For all images, see this link: https://www.dropbox.com/sh/90n5pectl08yk39/MJ_2oZtQqz


Thanks to our museum partners:
Mauritshuis, Kröller-Müller Museum, Rijksmuseum.
And our technical partners:
Delft University of Technology and Océ.


Nu.nl http://www.nu.nl/tech/3584817/nederlander-3d-print-werken-van-meesterschilders.html
TU Delta http://delta.tudelft.nl/artikel/tu-geeft-reproducties-diepte/27189
Engineering.com http://www.engineering.com/3DPrinting/3DPrintingArticles/ArticleID/6380/Analyzing-Rembrandt-and-Van-Gogh-in-3D.aspx
Huffington Post USA http://www.huffingtonpost.com/2013/10/04/3d-scanning-art_n_4037853.html
Huffington Post UK http://www.huffingtonpost.co.uk/2013/09/25/3d-printers-used-worlds-masterpiece-paintings_n_3987420.html
Hackaday http://hackaday.com/2013/09/24/priceless-paintings-scanned-and-printed-in-3d/
Gizmodo http://gizmodo.com/3d-printing-fine-art-fakes-is-here-to-stay-1383456733
Engadget http://www.engadget.com/2013/09/24/3d-art-printer/
Pauw & Witteman http://www.uitzendinggemist.nl/afleveringen/1366849#00:22:35
Designboom http://www.designboom.com/art/oce-3d-printer-creates-identical-reproductions-of-fine-art-paintings-09-30-2013/
Core77 http://www.core77.com/blog/fine_art/what_happens_when_you_combine_hi-tech_scanning_and_printing_with_3d_printing_art_forgery_well_not_really_25618.asp
Habrahabr http://habrahabr.ru/post/195238/
TEDx Delft 2013 http://www.tedxdelft.nl/2013/10/looking-under-rembrandts-skin/
La Repubblica http://www.repubblica.it/tecnologia/2013/10/14/news/arte_i_capolavori_si_stamperanno_in_3d_copie_identiche_agli_originali_per_tutti-68564417
RTL-Z http://www.rtlnieuws.nl/economie/toekomstmakers/printen-relief
The Australian http://www.theaustralian.com.au/news/world/d-prints-master-art-of-the-greats/story-fnb64oi6-1226747823212#
New York Times http://www.nytimes.com/2013/10/24/arts/international/technology-mimics-the-brushstrokes-of-masters.html?_r=0
The Sunday Times http://www.thesundaytimes.co.uk/sto/news/uk_news/Arts/article1332581.ece?CMP=OTH-gnws-standard-2013_10_26

TEDxDelft2013 Exhibition

Exhibited the reproductions at TEDx Delft 2013

Tim Zaman

MSc Biorobotics. Specialization in computer vision and deep learning. Works at NVIDIA.

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35 Responses

  1. Ari says:

    Hello, Looking to track down this printer. My company has need for it asap.

  2. Hi Tim Zaman, do you think that this 3D printer could create an image with reliefs and brush strokes from a digital painting or from a photo modified with artistic filters or painterly effects like those on photoshop? (without the need to scan an existing painting)

  3. Kim Thoman says:

    Hello Tim,
    I’ve been painting for over 30 years and have recently become interested in making sculptures that are 3D printed objects that use my paintings as skin and combining these objects with steel structures.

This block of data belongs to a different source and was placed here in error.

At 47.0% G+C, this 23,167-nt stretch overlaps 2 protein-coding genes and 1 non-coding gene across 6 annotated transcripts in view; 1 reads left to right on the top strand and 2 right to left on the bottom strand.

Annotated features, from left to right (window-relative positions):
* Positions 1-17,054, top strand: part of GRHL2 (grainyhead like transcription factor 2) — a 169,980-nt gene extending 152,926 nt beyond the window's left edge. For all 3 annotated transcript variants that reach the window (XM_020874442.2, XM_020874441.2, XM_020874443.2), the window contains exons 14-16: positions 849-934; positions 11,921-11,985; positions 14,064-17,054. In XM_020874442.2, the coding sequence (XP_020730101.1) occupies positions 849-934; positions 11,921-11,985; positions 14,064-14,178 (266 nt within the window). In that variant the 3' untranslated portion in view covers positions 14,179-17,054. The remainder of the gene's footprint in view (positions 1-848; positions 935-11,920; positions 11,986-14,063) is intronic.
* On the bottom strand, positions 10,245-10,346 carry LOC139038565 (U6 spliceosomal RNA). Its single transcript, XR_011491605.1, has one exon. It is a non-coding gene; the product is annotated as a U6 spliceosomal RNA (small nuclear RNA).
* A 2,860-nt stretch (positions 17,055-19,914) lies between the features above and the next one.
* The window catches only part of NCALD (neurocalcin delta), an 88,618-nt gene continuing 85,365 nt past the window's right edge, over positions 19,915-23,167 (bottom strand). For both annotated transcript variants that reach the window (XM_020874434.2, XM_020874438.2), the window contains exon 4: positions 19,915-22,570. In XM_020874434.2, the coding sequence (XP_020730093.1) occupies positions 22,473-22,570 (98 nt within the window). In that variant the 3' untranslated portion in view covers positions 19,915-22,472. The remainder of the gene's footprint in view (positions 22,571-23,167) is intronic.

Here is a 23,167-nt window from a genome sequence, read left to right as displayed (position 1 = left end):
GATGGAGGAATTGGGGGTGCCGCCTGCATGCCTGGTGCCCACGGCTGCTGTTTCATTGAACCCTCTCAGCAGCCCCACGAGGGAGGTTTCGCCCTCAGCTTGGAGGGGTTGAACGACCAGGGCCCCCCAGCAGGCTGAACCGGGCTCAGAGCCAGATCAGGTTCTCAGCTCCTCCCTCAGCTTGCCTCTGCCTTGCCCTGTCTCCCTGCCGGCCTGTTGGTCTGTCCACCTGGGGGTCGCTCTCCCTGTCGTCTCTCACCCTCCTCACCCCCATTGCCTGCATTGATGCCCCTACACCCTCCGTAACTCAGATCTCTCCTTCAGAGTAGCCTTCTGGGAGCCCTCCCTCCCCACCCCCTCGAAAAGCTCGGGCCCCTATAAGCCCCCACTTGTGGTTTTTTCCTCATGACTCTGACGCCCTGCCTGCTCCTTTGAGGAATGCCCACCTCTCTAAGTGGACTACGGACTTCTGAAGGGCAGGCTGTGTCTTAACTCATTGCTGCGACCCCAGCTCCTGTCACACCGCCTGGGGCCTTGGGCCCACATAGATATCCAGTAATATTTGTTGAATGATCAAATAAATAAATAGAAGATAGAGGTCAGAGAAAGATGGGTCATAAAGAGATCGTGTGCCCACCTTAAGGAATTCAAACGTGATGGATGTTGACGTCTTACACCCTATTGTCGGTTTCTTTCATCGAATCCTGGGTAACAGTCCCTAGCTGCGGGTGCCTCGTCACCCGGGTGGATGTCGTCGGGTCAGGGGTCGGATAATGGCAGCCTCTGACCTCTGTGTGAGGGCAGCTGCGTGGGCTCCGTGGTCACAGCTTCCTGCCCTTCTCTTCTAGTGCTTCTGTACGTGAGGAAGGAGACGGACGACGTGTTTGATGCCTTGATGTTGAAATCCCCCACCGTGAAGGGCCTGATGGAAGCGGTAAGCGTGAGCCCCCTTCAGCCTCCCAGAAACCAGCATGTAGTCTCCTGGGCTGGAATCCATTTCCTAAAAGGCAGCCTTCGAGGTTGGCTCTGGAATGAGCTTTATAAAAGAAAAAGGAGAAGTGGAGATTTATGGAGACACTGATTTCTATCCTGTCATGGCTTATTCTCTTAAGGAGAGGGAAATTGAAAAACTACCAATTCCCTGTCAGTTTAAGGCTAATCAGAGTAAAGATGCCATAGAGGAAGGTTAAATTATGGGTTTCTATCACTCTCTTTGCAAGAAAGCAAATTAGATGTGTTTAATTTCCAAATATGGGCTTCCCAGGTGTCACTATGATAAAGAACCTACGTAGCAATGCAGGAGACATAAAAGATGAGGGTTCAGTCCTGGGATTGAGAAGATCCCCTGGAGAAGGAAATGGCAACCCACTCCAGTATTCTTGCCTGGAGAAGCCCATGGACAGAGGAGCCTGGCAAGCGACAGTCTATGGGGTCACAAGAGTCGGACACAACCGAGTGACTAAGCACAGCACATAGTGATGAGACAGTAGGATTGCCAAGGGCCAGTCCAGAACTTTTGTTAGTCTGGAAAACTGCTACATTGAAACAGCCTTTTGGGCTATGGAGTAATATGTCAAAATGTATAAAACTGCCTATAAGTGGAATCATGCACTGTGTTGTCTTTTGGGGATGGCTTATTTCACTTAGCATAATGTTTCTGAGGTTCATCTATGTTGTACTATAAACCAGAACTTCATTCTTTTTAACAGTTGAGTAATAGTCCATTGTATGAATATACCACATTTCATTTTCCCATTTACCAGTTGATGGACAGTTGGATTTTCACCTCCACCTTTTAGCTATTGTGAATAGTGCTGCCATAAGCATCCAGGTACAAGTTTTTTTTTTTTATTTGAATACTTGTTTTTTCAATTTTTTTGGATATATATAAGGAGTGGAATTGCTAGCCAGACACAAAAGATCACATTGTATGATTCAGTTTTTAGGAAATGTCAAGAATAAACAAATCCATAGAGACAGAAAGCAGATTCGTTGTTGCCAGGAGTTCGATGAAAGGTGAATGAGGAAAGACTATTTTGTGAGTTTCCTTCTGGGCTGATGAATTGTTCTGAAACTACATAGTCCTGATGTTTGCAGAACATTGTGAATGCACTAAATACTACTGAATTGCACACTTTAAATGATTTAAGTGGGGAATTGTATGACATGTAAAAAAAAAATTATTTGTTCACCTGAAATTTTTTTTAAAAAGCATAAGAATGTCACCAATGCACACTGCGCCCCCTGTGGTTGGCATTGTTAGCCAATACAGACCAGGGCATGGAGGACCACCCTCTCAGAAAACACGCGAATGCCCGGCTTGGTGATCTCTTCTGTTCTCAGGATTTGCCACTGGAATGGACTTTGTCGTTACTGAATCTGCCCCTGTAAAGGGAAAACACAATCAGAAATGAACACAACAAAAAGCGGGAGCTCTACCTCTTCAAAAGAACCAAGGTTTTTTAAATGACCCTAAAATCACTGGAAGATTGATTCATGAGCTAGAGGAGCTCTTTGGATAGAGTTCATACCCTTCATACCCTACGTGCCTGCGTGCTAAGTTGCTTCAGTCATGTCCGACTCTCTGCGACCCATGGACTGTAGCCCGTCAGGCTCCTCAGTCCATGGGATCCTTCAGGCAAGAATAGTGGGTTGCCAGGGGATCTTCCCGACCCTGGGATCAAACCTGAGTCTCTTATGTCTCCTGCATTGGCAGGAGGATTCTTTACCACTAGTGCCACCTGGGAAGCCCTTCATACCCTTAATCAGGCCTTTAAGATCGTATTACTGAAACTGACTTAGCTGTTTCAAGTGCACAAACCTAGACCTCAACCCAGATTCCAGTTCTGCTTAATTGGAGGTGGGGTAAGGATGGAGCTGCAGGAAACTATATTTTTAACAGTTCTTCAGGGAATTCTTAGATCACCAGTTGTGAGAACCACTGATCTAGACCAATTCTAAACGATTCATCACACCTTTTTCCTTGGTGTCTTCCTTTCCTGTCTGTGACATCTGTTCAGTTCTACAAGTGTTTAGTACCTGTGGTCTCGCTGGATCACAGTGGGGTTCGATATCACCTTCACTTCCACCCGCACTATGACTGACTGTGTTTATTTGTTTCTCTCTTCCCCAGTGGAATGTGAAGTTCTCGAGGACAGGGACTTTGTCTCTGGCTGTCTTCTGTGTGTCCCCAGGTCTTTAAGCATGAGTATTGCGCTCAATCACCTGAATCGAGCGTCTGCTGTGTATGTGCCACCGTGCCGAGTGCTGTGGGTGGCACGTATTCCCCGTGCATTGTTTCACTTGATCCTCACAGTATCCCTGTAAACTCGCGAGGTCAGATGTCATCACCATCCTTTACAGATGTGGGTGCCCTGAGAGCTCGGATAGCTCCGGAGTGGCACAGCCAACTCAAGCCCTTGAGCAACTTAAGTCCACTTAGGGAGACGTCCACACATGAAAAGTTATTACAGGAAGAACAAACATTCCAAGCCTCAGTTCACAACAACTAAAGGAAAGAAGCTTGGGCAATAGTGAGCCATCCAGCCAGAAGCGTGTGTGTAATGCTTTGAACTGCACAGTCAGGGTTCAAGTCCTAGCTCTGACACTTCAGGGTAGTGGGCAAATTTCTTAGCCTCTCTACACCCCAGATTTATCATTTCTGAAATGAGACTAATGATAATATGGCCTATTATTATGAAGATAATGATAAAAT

Please send an email and I’ll send a pic.

    I’m dissatisfied that my 3D printed object (I call her Venus), printed on a 3D Systems Projet 660 doesn’t show the texture of my paintings. They are not highly textured like Van Gogh, but nonetheless, I’d like them to show.

    Any suggestions?
    Kim Thoman
    Artist Website: http://www.kimthoman.com

  4. Thank you for sharing your info. I truly appreciate your efforts and I will
    be waiting for your further post thank you once again.

  5. Keith Mangan says:

    Inspiring stuff; I’m mesmerised ..:)

    I’m really interested in the technical side of this; camera setups; rigging setups and software; is this info available to the public???

    I live in a 3d world (designing / modelling and visualisation) and just love the fine detail of this ( the craters of Mars is a a perfect analogy;inner space )

    I presume you have got to work with many works of art and on a purely conversational topic; I wonder if you have discovered any mistakes/errors in the paintings themselves (fingerprints; hairs etc )..

    Please let me know if their are any papers;further reading available.

    Many Thanks


    • Tim Zaman says:

      Yep, on a van Gogh we found a hair in the lower right corner that had not been seen before and is half embeded in the paint. it’s about 6 cm long and probably the artists [van Gogh’s]; this is actually not that special, there are multiple confirmed van Gogh hairs. Furthermore, the method is kind of public [read my thesis on that; Google], the code itself was mostly in Matlab but has now been rewritten to C++. Might open that up sometime.

      • Keith Mangan says:

        Wow that was fast…:) Thanks for the reply..
        I didnt know that about hairs 🙂

        I d’ont think my colleagues do either ; Can you send me a direct link to your thesis if possible.

        Keep up the amazing work..